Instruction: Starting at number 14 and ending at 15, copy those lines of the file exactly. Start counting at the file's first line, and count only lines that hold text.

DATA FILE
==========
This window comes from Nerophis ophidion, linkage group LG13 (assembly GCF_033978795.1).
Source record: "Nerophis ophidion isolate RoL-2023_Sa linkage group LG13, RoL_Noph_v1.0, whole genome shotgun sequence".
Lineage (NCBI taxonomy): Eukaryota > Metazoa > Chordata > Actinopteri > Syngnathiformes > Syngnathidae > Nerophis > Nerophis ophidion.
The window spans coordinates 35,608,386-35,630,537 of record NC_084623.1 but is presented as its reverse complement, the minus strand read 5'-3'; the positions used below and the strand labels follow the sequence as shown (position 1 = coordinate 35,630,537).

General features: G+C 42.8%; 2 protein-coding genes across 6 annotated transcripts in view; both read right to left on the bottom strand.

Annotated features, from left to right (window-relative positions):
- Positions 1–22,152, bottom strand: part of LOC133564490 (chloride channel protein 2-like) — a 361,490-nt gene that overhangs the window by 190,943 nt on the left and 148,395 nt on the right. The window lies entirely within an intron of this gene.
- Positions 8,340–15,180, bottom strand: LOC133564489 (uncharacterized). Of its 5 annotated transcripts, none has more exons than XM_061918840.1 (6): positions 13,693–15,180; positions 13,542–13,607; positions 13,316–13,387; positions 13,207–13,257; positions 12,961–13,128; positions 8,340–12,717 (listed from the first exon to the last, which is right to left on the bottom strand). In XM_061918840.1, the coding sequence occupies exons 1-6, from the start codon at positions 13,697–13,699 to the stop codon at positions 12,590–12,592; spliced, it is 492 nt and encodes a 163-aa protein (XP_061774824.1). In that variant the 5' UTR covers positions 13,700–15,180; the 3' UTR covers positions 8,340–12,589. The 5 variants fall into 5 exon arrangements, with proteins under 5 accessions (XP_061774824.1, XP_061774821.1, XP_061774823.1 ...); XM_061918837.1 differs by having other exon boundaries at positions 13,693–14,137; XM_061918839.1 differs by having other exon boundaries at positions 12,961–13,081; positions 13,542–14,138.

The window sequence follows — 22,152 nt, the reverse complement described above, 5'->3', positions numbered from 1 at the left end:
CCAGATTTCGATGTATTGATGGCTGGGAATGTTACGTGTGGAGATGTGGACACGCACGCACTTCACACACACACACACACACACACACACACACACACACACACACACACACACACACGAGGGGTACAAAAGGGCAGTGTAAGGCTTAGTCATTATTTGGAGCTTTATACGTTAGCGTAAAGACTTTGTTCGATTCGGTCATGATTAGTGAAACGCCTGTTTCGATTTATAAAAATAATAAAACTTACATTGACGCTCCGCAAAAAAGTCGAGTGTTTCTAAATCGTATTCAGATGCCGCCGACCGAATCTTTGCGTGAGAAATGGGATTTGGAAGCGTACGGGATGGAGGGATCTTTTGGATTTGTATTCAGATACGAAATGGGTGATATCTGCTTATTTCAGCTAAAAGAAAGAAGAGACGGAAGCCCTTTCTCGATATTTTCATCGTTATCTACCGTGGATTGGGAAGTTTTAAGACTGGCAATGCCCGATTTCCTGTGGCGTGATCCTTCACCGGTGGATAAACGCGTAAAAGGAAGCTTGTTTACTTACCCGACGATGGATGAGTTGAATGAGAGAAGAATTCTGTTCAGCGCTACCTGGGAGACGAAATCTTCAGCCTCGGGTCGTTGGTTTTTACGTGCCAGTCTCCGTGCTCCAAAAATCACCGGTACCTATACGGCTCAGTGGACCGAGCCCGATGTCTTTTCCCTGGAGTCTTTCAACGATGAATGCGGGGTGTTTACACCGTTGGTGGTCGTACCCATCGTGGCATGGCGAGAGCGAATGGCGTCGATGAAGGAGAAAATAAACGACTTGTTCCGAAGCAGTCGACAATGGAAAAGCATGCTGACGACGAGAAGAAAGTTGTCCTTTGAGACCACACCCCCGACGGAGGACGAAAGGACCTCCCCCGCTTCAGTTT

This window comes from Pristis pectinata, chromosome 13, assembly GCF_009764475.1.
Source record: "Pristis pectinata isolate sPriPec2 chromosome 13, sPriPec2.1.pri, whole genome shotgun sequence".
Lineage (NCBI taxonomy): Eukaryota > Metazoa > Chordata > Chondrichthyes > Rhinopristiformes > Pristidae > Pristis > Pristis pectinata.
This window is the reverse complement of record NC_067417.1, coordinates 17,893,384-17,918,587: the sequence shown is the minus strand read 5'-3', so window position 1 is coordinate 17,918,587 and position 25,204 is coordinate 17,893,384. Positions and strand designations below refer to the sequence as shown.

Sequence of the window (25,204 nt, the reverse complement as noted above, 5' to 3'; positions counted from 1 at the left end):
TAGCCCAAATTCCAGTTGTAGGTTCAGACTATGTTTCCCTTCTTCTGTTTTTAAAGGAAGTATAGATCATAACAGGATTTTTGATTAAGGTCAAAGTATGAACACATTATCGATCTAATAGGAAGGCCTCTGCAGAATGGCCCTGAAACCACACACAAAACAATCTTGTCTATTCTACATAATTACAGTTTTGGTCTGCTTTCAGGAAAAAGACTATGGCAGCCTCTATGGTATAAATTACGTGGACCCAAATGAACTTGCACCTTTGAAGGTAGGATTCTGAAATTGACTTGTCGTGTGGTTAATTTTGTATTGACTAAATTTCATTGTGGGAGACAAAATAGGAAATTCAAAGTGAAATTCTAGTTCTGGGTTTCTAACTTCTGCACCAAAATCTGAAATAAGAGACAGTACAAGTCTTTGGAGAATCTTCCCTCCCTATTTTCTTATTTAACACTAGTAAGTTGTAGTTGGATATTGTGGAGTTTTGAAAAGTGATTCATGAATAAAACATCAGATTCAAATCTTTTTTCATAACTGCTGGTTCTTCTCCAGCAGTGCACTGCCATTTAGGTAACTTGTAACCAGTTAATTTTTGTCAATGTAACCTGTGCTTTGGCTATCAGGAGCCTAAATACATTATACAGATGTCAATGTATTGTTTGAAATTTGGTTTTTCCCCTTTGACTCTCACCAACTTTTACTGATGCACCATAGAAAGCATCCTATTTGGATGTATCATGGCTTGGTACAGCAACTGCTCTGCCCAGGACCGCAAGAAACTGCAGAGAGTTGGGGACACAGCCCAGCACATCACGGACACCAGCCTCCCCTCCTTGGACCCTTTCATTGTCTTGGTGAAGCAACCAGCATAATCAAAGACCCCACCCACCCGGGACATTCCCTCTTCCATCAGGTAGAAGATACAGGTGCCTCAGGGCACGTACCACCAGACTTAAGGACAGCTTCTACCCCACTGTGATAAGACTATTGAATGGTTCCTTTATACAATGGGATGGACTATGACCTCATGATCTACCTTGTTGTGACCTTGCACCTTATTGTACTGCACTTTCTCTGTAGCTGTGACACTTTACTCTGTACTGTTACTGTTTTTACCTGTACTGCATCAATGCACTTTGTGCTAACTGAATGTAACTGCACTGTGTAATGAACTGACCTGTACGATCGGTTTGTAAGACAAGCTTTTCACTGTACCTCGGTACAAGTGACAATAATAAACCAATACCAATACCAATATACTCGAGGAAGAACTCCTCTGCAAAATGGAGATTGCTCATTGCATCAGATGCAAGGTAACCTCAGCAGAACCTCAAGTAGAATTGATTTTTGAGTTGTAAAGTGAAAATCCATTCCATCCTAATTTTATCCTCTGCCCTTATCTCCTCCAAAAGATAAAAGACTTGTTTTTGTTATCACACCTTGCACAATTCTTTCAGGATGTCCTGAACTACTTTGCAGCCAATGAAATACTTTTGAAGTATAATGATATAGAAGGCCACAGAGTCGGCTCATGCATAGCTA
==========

This window is the reverse complement of record NC_067417.1, coordinates 17,893,384-17,918,587: the sequence shown is the minus strand read 5'-3', so window position 1 is coordinate 17,918,587 and position 25,204 is coordinate 17,893,384. Positions and strand designations below refer to the sequence as shown.

Sequence of the window (25,204 nt, the reverse complement as noted above, 5' to 3'; positions counted from 1 at the left end):